Two men have appeared in court over the murder of pro-migrant German politician Walter Lübcke.
The 65-year-old was shot in the head at close range in his garden in June last year.
Stephan Ernst is accused of murdering Lübcke, while another suspect identified as Markus H is accused of assisting him.
If proven, it would reportedly be the first far-right political assassination in Germany since World War Two.
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Lübcke was the head of the regional council in the central German city of Kassel, known nationally for supporting Chancellor Angela Merkel’s call to take in refugees in 2015.
Prosecutors say the suspect was motivated by “racism and xenophobia” when he drove to Lübcke’s home. Ernst initially admitted to the murder but now denies the killing.
German news agency dpa reports 200 journalists have been accredited to attend the trial in Frankfurt, although space is limited due to measures brought in to control the coronavirus outbreak.
A statement issued by Lübcke’s wife and two sons – who are also attending the hearing – said: “Hatred and violence can have no place in our society.
“All of us who stand for a free democracy must not fall silent, but take a clear position.”
What happened to Walter Lübcke?
Lübcke was a member of Mrs Merkel’s centre-right Christian Democrats party (CDU). In 2015, he became a leading advocate for migrants’ rights in his local area after Germany took in a million asylum seekers.
At a rowdy town hall meeting in October that year, he told audience members they had to stand up for Christian values. “Whoever does not support these values can leave this country any time, if he doesn’t agree. This is the freedom of every German,” he said.
He received death threats and was given personal protection soon after.
On 2 June 2019, Lübcke’s body was found on the terrace of his home in the village of Istha. Police later announced he was shot in the head at close range.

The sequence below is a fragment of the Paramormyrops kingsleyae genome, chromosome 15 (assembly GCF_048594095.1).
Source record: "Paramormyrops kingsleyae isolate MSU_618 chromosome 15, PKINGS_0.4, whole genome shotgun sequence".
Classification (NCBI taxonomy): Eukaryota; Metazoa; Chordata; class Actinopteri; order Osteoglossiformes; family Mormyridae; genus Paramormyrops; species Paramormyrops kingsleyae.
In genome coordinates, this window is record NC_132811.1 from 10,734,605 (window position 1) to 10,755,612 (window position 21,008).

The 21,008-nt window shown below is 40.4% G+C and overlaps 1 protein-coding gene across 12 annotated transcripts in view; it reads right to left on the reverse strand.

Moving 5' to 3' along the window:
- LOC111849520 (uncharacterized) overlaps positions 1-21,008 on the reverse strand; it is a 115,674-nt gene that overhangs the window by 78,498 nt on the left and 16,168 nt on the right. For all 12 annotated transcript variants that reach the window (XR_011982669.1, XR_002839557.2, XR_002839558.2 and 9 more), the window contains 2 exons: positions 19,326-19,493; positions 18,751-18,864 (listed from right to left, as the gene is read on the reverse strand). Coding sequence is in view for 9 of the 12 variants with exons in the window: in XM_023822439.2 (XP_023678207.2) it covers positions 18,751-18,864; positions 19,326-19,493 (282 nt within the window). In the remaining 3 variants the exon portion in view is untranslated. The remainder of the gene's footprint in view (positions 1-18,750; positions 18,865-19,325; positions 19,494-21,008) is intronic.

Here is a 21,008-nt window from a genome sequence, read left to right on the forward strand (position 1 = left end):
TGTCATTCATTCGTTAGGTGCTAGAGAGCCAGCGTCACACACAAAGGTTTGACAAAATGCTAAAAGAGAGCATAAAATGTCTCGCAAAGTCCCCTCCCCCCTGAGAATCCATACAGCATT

Who are the suspects?
It is thought that both Stephan Ernst and Markus H attended the controversial town hall meeting in October 2015.
Prosecutors believe that after the speech, Ernst “increasingly projected his hatred of foreigners” onto the politician.
He allegedly began tracking Lübcke, and prosecutors say that between 2016 and 2018 he received weapons training from Markus H.
Ernst initially admitted to the murder but then retracted the confession, and said Markus H carried out the killing. However, while Markus H attended right-wing demonstrations with Ernst, prosecutors do not believe he knew of any solid plans to attack Lübcke and do not think he was present at the scene of the crime.
Investigators have also charged Ernst with attempted murder over the stabbing of an Iraqi asylum seeker in 2016.
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Lübcke’s murder shocked Germany, which has grappled with a rising tide of support for far-right politics in recent years. If a political motive of far-right extremism is proven, it would be the first such killing of a politician in modern Germany.
In October 2019 a gunman killed two people in the city of Halle after trying to enter a synagogue, and in February this year a suspected far-right extremist killed nine people in attacks on shisha bars in Hanau.